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Fourth-down failures cost Bears defense in loss

Posted Dec 3, 2013

The Bears defense performed well on third down in Sunday's 23-20 overtime loss to the Vikings, but fourth down was a much different story.

The Bears defense performed well on third down in Sunday's 23-20 overtime loss in Minnesota, allowing the Vikings to convert just 4-of-17 opportunities (24 percent).

Fourth downs were a different story, however. The Vikings were successful on all three of their fourth-down plays, sustaining second-half drives that resulted in two field goals and a touchdown.

Jerome Simpson's 20-yard catch on fourth-and-11 late in Sunday's game helped the Vikings rally.
Adrian Peterson's 5-yard run on fourth-and-one from the Chicago 35 set up Blair Walsh's 32-yard field goal, which drew the Vikings to within 13-10 midway through the third quarter.

Peterson's 19-yard run on fourth-and-one from the Chicago 31 led to Matt Cassel's 8-yard touchdown pass to Greg Jennings, closing the gap to 20-17 with 7:41 left in the fourth quarter.

The costliest conversion the Bears allowed came with just under two minutes to play in regulation when the Vikings, trailing 20-17, faced fourth-and-11 from the Chicago 8.

Unloading an instant before blitzing linebacker James Anderson arrived, Cassel completed a 20-yard pass to Jerome Simpson over the middle. The play sustained a drive that eventually led to Walsh's 30-yard field goal with :20 remaining, which forced overtime.

"[Cassel] made an incredible play," said coach Marc Trestman. "James was running right at him. He threw it around James. He could not have seen the throw, could not have seen the receiver, and the receiver ran right through the ball on the hash mark and made the play.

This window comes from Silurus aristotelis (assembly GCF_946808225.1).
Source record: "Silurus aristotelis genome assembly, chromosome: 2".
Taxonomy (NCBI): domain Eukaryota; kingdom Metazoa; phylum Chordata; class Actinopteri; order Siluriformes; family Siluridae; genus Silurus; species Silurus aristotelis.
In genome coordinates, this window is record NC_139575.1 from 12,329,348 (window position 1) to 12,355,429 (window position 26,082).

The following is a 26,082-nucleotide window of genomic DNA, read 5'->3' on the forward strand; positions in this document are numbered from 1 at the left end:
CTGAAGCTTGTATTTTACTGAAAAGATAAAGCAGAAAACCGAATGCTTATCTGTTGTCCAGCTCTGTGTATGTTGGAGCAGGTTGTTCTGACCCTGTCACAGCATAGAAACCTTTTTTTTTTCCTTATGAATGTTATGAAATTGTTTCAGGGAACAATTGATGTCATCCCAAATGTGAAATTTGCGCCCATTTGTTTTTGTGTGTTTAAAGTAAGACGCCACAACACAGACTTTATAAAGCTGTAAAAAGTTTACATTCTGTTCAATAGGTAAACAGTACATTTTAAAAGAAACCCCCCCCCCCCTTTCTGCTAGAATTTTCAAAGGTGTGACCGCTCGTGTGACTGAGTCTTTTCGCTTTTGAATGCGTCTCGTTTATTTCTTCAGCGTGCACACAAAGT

"It was a very good play by [Cassel]. They were in a quick snap and they got it off and we were just a hair late getting to the quarterback. [Anderson] went to the quarterback untouched."

Sunday marked the first time a Bears opponent converted as many as three fourth-down plays since the Vikings went 3-of-4 on Oct. 19, 2008 in a 48-41 Chicago win at Soldier Field.

Super sub: Starting in place of the injured Major Wright at strong safety Sunday in Minnesota, veteran Craig Steltz tied for the Bears' lead with 12 tackles.

It was Steltz's eighth start in six seasons with the Bears and his first since the 2011 season finale, which was also against the Vikings in the Metrodome.

"I felt we got a heck of a performance out of Craig," Trestman said. "He was at the line of scrimmage. He played in the box well. He wasn't perfect-none of us were-but he really played well and had a good performance."

Nothing doing: After Walsh's game-tying field goal late in the fourth quarter, the Bears took over at the 50 with :14 left in regulation following Devin Hester's 57-yard kickoff return.

But they were able to muster only two yards on two plays as Josh McCown was sacked at the line of scrimmage before completing a 2-yard check-down pass to Earl Bennett.

"We just didn't get it done," Trestman said. "I hold myself accountable. I think we could have done a better job there of getting it done. We didn't do it."

Having advanced only to the Minnesota 48, Robbie Gould attempted a desperation 66-yard field goal that was well short as time expired in the fourth quarter.

Roster move: The Bears on Tuesday re-signed defensive tackle Tracy Robertson to the practice squad. He made his NFL debut Nov. 24 in the Bears' loss in St. Louis but was waived last week when safety Sean Cattouse was promoted from the practice squad to the active roster.

Robertson entered the NFL in 2012 as an undrafted free agent with the Texans. He also spent time with the Lions, Patriots and Dolphins without appearing in a regular-season game.

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